Chris Johnson: Is there a time and place for swearing?

June 24, 2012 

I’m totally against swearing in public, yet I’m always a little wary when governments start trying to legislate morality as the town of Middleborough, Mass., has with its new swearing ban. Well, unless it’s making idiots pull their pants up, which I’m all for. (I guess you can call me a hypocrite on that if you want since I’m also against “lawyer dress” such as functionless coats and ties in July, but I’m also against showing everybody your drawers. Common sense lies somewhere between the two.)

When I was growing up, we didn’t need a city government to ban swearing. Swearing issues were handled by dad’s belts and granny’s switches, not by $20 fines. Whatever works, I guess. Although, it might have been counterproductive because it’s pretty natural to swear when you sit down on a recently whipped backside.

And there are times when swearing is perfectly acceptable. Sometimes, @&%#! just doesn’t cut it. When you stump your toe on the bed in the middle of the night, it’s awfully hard to yell “ASTERISK, AMPERSAND, PERCENTAGE SIGN, POUND SYMBOL THINGY, EXCLAMATION POINT!” It’s hard enough in the middle of the day to remember in what order you’re supposed to yell that.

Even my sweet, never-miss-a-Sunday-at-church Grandma cussed. Although, her lone dirty word was “hockey.” And she only said it to aggravate my grandfather, who thought “hockey” was a dirty word. Of course, he was kind of grumpy and got irked by many things … such as heat, cold, oxygen, animals and other humans. And since hockey involves cold and humans, it was bound to really @!%$ him off.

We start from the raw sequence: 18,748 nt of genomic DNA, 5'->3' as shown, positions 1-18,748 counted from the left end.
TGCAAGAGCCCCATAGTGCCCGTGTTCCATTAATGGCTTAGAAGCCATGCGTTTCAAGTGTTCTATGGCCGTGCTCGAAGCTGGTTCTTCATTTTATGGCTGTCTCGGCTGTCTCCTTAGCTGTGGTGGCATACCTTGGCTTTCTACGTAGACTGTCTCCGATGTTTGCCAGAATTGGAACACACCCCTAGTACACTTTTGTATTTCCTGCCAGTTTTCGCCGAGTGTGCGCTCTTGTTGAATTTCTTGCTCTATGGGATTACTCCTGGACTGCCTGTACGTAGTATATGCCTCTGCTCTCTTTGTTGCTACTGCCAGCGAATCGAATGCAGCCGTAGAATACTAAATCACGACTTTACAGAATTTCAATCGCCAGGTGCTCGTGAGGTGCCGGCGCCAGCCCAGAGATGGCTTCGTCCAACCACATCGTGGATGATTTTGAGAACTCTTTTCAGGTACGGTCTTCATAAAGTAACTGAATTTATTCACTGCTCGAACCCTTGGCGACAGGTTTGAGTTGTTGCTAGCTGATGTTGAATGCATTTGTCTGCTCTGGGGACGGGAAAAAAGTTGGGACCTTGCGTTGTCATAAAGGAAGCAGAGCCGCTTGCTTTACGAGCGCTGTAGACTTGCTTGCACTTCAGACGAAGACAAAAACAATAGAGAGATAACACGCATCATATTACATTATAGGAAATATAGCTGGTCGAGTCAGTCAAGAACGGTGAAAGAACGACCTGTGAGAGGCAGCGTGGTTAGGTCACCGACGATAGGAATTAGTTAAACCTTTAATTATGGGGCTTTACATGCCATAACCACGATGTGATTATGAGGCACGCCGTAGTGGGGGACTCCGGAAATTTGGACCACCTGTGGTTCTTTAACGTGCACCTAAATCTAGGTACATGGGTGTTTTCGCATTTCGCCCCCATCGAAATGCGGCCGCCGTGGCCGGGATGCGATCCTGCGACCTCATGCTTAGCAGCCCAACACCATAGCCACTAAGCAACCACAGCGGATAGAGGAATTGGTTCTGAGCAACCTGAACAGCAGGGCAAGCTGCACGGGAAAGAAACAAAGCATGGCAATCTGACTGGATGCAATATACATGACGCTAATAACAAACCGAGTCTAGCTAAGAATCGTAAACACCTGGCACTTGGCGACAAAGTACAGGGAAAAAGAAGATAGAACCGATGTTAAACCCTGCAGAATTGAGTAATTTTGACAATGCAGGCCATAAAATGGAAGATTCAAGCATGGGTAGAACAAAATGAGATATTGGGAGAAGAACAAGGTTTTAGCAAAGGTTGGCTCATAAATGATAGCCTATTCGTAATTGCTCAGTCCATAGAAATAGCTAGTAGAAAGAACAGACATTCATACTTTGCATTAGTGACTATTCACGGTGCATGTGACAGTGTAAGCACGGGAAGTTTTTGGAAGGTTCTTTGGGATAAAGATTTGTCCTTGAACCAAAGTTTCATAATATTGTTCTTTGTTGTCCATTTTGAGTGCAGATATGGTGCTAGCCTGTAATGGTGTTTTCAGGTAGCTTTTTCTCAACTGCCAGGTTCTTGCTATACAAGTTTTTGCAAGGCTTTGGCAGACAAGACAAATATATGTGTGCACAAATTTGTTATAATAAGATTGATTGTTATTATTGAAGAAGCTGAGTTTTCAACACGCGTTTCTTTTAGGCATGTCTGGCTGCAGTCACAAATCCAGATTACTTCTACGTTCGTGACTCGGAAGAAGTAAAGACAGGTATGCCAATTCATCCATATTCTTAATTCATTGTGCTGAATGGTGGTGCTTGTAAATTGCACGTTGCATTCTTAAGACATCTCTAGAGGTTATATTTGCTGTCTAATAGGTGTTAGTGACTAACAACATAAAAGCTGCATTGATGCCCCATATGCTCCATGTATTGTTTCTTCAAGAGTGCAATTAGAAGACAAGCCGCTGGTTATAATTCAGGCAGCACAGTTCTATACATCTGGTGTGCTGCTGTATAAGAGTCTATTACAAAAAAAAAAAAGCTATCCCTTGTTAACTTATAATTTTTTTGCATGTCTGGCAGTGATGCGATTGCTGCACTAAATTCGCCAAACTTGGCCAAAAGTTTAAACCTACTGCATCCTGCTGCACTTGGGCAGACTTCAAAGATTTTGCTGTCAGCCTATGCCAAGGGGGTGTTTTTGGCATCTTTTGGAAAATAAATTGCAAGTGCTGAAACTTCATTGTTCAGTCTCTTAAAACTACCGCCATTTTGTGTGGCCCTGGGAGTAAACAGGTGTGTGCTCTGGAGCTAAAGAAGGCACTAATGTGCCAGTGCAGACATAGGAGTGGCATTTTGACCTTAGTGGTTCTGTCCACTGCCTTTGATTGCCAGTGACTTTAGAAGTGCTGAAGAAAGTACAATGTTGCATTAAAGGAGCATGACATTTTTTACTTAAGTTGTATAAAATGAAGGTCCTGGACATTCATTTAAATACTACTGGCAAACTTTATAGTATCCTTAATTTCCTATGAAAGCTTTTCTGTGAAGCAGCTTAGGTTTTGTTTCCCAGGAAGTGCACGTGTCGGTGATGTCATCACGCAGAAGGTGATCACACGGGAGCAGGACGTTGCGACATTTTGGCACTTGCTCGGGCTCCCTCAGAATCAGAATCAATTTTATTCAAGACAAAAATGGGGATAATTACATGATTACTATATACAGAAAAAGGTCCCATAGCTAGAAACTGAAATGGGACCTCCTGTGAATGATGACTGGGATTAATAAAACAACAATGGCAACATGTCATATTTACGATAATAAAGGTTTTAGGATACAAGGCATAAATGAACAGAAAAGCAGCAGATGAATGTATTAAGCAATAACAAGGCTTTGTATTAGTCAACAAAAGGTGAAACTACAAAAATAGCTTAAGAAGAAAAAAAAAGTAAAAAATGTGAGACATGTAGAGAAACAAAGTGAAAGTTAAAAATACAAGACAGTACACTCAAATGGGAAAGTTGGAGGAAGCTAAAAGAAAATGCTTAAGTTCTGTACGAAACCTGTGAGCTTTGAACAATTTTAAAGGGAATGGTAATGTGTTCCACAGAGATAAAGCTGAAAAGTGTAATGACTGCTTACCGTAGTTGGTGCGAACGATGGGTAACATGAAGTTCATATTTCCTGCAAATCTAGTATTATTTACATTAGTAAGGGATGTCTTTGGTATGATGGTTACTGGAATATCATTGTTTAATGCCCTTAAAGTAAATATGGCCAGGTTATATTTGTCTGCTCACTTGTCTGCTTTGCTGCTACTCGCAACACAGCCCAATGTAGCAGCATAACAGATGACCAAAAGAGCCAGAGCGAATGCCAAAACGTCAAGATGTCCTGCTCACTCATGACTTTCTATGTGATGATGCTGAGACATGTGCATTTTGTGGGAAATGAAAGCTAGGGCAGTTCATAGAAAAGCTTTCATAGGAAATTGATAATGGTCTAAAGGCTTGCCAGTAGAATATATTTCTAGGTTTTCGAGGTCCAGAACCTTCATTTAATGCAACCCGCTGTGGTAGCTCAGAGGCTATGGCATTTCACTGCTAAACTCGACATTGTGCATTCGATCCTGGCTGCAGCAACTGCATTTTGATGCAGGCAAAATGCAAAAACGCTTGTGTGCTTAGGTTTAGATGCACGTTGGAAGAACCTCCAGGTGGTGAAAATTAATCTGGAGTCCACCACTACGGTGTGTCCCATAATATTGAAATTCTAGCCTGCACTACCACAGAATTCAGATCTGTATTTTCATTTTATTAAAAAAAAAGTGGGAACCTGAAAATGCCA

My other grandfather was a member of Darby’s Rangers and had his legs machine-gunned offin Tunisia in 1943. As a child, I went with him to an Army reunion in Columbus and met the two men who loaded him onto a truck after the firefight. At first, they wondered if he was dead and if they should move on without him. According to them, he raised his head at that point and said, quote, “Y’all better put my #@$%& on that $#@$&! truck!” I’d say that was warranted swearing.

When I had the most thankless job in the newspaper business, copy editor, I heard a lot a swearing, including from my now-retired manager, who for a couple of years sat directly across from me. He seemed like a mild-mannered fellow, but he muttered curse words all night long – and he was $@&!- ing good at it! He could use the F-word as all 11 parts of speech, which is amazing because there are only eight parts of speech.

There are other times when swearing is probably warranted: When you find out your son downloaded 47 Lady Gaga videos and ex- ceeded your data plan by 2 gigabytes. When you do your taxes. When your wife swerves to avoid running over a cat and hits a semi instead. When you realize your mild wings are actually “nuclear.” And when you order a sausage biscuit and the fast-food worker says, “Sorry, sir, it’s 10:31. Breakfast is over.”

Speaking for myself, though, I’ve pretty much cut out cussing because it rarely seems to make any situation better. Well, except one. Let’s face it. When you stump your toe on the bed in the middle of the night, it’s your only recourse.

Chris Johnson is an independent correspondent. Follow him at Fa  cebook.com/KudzuKidWriting  .

Ledger-Enquirer is pleased to provide this opportunity to share information, experiences and observations about what's in the news. Some of the comments may be reprinted elsewhere in the site or in the newspaper. We encourage lively, open debate on the issues of the day, and ask that you refrain from profanity, hate speech, personal comments and remarks that are off point. Thank you for taking the time to offer your thoughts.

Commenting FAQs | Terms of Service